The secret tomb of an ancient Egyptian general who ran an army of foreign mercenaries has been unearthed by archaeologists.
Egyptian military official Wahibre-mery-Neith was in charge of recruiting soldiers of fortune from Asia Minor and the Aegean Islands.
The burial shaft dates back to the early 5th century BC and was excavated by the Czech Institute of Egyptology at Charles University in Prague.
Inside the tomb, they found Egypt’s largest ever embalming store including 370 pottery jars containing materials used to mummify the commander.
The team also explored the ancient dignitary’s shaft tomb which measured about 14×14 metres wide.
At the bottom – 16 metres down – a double sarcophagus damaged by 5th-century looters was also found.
The outer layer of the sarcophagus was made from two giant blocks of limestone with a decorative, inner, human-shaped coffin.
Measuring 2.3 metres long and 1.9 metres wide, the inner coffin was found with its face smashed in and was made of a fine-grained rock.
It included inscriptions from the Book of the Dead and described the commander’s resurrection and journey to the afterlife.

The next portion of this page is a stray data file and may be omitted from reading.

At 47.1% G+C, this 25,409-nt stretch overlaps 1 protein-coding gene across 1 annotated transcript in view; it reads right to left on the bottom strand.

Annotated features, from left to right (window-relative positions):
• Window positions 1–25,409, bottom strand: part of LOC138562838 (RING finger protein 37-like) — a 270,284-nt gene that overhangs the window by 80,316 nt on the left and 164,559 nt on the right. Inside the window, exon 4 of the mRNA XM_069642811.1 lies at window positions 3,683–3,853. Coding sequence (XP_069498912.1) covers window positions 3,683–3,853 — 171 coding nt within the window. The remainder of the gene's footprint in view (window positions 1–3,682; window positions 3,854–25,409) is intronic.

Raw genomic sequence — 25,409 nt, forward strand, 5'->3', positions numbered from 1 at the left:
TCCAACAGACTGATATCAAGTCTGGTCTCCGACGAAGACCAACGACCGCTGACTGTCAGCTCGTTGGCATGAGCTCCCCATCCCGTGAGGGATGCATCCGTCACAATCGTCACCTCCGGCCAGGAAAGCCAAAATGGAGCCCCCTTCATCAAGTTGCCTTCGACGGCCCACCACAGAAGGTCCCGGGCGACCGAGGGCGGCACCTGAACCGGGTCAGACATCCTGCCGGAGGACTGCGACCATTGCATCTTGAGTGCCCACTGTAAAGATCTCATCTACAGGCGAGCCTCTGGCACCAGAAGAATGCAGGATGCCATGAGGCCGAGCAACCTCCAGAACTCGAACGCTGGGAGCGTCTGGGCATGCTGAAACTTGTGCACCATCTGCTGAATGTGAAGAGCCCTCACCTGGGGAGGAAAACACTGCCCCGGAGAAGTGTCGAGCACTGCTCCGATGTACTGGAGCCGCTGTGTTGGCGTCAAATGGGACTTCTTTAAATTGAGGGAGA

Excavators did not locate the commander’s mummy, but found two wooden boxes with 402 earthenware figures created to serve him in the afterlife.
The findings also included alabaster jars, 10 cups and a piece of limestone pottery called an ostracon that was inscribed with religious texts.
The archaeological mission ended in June 2022 in Abusir, a UNESCO World Heritage site that sits between Giza and Northern Egypt.
The excavation marks a period from the beginning of Persian domination in Egypt, which began around 525 BC and lasted for 100 years.
Egyptians prospered under Persian King Darius I but suffered at the hands of leaders such as Xerxes I, who crushed revolts and disrespected local customs.
The tomb also allows researchers to paint a more colourful picture of the life of the foreign legion commander who, according to the archaeologists, “probably died very unexpectedly” as his “tomb and burial equipment were still unfinished”.